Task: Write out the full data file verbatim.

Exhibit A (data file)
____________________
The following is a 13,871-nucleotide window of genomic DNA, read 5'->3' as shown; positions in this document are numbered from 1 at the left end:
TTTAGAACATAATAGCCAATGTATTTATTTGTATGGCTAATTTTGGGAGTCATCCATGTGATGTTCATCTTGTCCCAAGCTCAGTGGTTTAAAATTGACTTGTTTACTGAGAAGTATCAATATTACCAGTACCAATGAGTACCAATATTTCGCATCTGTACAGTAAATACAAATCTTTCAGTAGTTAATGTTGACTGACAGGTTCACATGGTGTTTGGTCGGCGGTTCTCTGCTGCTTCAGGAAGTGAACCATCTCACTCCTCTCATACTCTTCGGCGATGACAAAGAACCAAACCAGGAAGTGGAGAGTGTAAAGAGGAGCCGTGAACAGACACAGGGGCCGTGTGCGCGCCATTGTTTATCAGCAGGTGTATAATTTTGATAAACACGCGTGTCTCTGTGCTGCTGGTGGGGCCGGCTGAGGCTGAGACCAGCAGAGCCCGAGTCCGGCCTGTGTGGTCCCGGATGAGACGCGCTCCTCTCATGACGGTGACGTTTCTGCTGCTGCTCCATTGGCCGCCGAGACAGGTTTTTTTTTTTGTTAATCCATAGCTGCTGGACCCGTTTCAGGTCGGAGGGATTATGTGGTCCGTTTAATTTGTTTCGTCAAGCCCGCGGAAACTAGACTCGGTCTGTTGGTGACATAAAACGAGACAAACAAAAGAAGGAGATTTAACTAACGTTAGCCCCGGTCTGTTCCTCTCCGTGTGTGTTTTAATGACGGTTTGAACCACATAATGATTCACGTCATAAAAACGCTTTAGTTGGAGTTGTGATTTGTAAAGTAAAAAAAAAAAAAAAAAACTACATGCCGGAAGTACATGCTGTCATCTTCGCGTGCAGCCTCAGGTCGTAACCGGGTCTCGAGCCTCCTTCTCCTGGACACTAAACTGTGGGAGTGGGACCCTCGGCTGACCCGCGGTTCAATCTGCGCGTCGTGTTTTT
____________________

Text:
The following is a 13,871-nucleotide window of genomic DNA, read 5'->3' as shown; positions in this document are numbered from 1 at the left end:
TTTAGAACATAATAGCCAATGTATTTATTTGTATGGCTAATTTTGGGAGTCATCCATGTGATGTTCATCTTGTCCCAAGCTCAGTGGTTTAAAATTGACTTGTTTACTGAGAAGTATCAATATTACCAGTACCAATGAGTACCAATATTTCGCATCTGTACAGTAAATACAAATCTTTCAGTAGTTAATGTTGACTGACAGGTTCACATGGTGTTTGGTCGGCGGTTCTCTGCTGCTTCAGGAAGTGAACCATCTCACTCCTCTCATACTCTTCGGCGATGACAAAGAACCAAACCAGGAAGTGGAGAGTGTAAAGAGGAGCCGTGAACAGACACAGGGGCCGTGTGCGCGCCATTGTTTATCAGCAGGTGTATAATTTTGATAAACACGCGTGTCTCTGTGCTGCTGGTGGGGCCGGCTGAGGCTGAGACCAGCAGAGCCCGAGTCCGGCCTGTGTGGTCCCGGATGAGACGCGCTCCTCTCATGACGGTGACGTTTCTGCTGCTGCTCCATTGGCCGCCGAGACAGGTTTTTTTTTTTGTTAATCCATAGCTGCTGGACCCGTTTCAGGTCGGAGGGATTATGTGGTCCGTTTAATTTGTTTCGTCAAGCCCGCGGAAACTAGACTCGGTCTGTTGGTGACATAAAACGAGACAAACAAAAGAAGGAGATTTAACTAACGTTAGCCCCGGTCTGTTCCTCTCCGTGTGTGTTTTAATGACGGTTTGAACCACATAATGATTCACGTCATAAAAACGCTTTAGTTGGAGTTGTGATTTGTAAAGTAAAAAAAAAAAAAAAAAACTACATGCCGGAAGTACATGCTGTCATCTTCGCGTGCAGCCTCAGGTCGTAACCGGGTCTCGAGCCTCCTTCTCCTGGACACTAAACTGTGGGAGTGGGACCCTCGGCTGACCCGCGGTTCAATCTGCGCGTCGTGTTTTT